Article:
In This Place: Stories from the News Archives by Trish Adams

In This Place: July 2, 2014

Graduation “Four”ward March, Part 2

As promised, here are some more graduation classes from the “Fours,” especially the 1964s, celebrating their graduation’s ‘Golden Oldies’ of 50 years. See how many of the names, and even the people, you remember . . .


In This Place: June 25, 2014

“Four”ward Graduation March, Part 1
by Trish Adams
As promised, here are some graduating classes from decades past (on the fours): next week I’ll try to fit in classes from 1944 and more 1954s at least.

In anticipation of next week, here are the Roxbury and Fleischmanns’ Classes of 1954, from the June 25, 1954 edition:


In This Place: June 11, 2014

Here’s to the Dads: Heroic and Otherwise!
by Trish Adams
These ads from pre-Father’s Day editions still have some great gift ideas. Many editions also featured lots of Father’s Day restaurant specials, a tradition large­ly superceded by the advent of a newer Dad Day tradition: the backyard barbecue.  This ad is from 1970, the ones at the bottom of this column are from 1946 (Parsons) and 1961.These ads from pre-Father’s Day editions still have some great gift ideas. Many editions also featured lots of Father’s Day restaurant specials, a tradition large­ly superceded by the advent of a newer Dad Day tradition: the backyard barbecue. This ad is from 1970, the ones at the bottom of this column are from 1946 (Parsons) and 1961.


In This Place: June 4, 2014

June Brides
by Trish Adams

In celebration of the wedding season, this column will offer up some June weddings from many years ago. You will note that church weddings were not the rage back then; brides usually married at their homes or at their minister’s parsonage. Usually just one attendant each “stood up” for the groom and bride and perhaps there would be a flower girl or page if a younger family member wanted to participate.


In This Place: May 28, 2014

Decoration Days of Yore
To start research on this week’s column on Memorial Day celebrations before the end of WWII, I first had to remember that our grandparents called it “Decora­tion Day,” and that its primary focus — whatever the pomp, parades and festivities — was a solemn cemetery visit to decorate the graves of veterans.Bill McGarvey plays echo taps from atop the Margaretville cemetery on May 30, 1950.Bill McGarvey plays echo taps from atop the Margaretville cemetery on May 30, 1950. The history of Decoration Day began shortly after the Civil War to honor the dead of that bloody conflict, whose graves were liberally scattered throughout every community in America. However, certain Southern states resisted the holiday until sometime around WWI, when the holiday’s portent was shifted to honor the fallen veterans of any war. It is interesting to note that here, even before WWI had begun, Catskills denizens used Decoration Day to honor veterans of all previous conflicts. Decoration Day back then was solemn and ceremonial; it all crescendoed at the graveyard, with “Taps,” and a sermon or benediction of some sort by the clergy.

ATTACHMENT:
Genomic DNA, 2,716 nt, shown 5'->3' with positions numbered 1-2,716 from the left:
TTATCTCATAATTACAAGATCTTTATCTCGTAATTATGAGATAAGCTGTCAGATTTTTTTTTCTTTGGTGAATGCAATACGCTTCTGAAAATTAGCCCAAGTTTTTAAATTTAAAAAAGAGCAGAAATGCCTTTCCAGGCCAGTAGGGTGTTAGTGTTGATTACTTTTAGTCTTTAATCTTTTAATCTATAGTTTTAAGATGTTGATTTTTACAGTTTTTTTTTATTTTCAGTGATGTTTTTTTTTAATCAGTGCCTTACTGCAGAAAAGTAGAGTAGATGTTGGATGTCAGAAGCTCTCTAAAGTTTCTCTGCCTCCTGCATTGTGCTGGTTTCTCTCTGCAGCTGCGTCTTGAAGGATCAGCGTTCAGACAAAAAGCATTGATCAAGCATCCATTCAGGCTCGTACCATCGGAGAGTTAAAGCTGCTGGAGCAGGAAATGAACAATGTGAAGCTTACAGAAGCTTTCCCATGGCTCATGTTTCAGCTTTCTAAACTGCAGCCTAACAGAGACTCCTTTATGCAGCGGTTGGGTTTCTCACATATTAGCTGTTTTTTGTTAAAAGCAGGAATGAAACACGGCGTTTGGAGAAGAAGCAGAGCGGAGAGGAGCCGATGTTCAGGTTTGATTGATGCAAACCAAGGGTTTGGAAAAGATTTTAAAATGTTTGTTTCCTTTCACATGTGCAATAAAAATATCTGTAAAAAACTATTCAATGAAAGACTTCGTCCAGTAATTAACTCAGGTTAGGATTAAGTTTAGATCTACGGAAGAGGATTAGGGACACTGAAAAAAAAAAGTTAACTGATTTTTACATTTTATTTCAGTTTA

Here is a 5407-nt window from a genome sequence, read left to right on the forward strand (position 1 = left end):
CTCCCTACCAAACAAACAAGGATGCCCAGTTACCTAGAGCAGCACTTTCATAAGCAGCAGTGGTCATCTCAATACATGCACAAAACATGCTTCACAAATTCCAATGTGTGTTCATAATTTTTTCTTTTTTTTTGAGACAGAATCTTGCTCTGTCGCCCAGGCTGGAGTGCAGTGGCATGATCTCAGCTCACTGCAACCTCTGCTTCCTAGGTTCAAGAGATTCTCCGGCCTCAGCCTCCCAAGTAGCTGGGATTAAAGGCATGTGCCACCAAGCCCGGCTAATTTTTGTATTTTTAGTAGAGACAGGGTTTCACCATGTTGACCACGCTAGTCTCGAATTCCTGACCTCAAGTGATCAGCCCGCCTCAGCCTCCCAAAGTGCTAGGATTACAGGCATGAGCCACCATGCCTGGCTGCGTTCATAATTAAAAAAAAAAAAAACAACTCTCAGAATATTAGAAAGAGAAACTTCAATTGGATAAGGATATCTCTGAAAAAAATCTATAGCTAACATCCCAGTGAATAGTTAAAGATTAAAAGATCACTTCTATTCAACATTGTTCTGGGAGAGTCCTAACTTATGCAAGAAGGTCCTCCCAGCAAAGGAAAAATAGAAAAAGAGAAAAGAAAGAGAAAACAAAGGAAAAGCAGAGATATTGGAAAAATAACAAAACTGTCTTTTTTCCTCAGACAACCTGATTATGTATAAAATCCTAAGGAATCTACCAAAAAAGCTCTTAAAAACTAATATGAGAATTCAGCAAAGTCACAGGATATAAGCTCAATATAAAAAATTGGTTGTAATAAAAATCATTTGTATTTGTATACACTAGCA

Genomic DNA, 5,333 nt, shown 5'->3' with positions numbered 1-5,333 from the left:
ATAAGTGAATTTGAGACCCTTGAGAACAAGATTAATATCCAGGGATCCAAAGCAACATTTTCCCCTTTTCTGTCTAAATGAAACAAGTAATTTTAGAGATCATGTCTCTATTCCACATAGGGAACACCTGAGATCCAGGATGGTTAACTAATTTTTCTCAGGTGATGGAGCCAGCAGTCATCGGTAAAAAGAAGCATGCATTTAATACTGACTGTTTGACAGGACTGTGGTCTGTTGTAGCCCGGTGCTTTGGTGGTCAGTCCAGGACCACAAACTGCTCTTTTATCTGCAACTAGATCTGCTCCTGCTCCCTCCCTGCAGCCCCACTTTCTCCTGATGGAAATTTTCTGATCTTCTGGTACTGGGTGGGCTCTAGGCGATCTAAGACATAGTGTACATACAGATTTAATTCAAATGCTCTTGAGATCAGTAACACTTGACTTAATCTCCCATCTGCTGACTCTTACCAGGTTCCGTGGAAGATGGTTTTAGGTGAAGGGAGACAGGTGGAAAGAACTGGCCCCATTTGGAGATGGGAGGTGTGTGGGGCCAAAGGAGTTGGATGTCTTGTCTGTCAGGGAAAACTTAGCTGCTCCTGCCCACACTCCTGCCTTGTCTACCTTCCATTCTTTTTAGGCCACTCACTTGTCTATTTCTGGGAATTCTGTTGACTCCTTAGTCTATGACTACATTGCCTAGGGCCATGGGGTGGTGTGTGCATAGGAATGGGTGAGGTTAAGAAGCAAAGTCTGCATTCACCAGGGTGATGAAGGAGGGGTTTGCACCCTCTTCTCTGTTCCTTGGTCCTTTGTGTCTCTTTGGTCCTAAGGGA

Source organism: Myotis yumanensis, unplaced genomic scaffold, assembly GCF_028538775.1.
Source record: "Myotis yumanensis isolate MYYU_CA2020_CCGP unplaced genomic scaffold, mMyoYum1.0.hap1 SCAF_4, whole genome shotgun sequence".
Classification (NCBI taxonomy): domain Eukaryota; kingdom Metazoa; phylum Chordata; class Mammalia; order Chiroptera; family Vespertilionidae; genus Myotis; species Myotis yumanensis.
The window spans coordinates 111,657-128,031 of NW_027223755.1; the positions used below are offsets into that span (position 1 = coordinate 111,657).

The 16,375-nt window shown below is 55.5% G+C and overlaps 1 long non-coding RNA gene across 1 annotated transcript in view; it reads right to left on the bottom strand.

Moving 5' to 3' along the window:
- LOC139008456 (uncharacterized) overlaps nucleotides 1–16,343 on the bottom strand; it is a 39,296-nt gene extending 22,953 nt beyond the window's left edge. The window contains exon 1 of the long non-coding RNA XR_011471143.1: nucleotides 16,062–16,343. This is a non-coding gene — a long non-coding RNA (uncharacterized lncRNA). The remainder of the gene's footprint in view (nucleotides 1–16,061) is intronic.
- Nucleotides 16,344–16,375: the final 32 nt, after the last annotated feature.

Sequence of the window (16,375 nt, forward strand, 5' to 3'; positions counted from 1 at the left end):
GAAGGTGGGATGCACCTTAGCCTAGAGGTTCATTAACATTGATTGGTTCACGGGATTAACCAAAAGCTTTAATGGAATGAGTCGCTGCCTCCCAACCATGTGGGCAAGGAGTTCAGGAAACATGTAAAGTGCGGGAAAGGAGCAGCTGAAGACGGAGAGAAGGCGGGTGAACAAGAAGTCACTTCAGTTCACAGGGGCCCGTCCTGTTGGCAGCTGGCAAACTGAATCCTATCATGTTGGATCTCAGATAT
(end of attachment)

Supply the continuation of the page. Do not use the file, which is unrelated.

In This Place: May 21, 2014

Just a Memory

I wanted my Memorial Day column to revisit the Vietnam conflict in our villages; a war that still stirs feelings and the one whose vets always seem to get short shrift on “Decoration Day.” My plans were waylaid by the absence of 1968 in the archives — a year in which our villages lost men to that conflict — I’ll have to pursue another strategy to retrieve them.


In This Place: May 7, 2014

Here’s to the Ladies that went out with a blaze — or a blast
by Trish Adams


In This Place: May 14, 2014

Here’s to Our Man on the Street: Clarke A. Sanford
by Trish Adams

There is no way to measure what our communities owe Clarke Sanford. A progressive, brave, brilliant young man who bought the News in 1904 on a note with $1,400, he was in front of every trend for six dec­ades: motion pictures, automobiles and, always, getting the news. His grandson Dick will tell you the News was something of a hobby until after the wars, before then he was too busy building our hospital, a theatre, car dealerships and goin' fishing.


In This Place: April 30, 2014

In honor of Arbor Day, I’m providing some snapshots of life in Margaretville’s CCC camp of the 1930s. One of FDR’s most popular “New Deal” programs, the Civilian Conservation Corps put young men to work around the country, planting trees, build­ing roads and trails during the Great Depression and affording these young men a chance to earn a buck, grow up and even get some education on the side.


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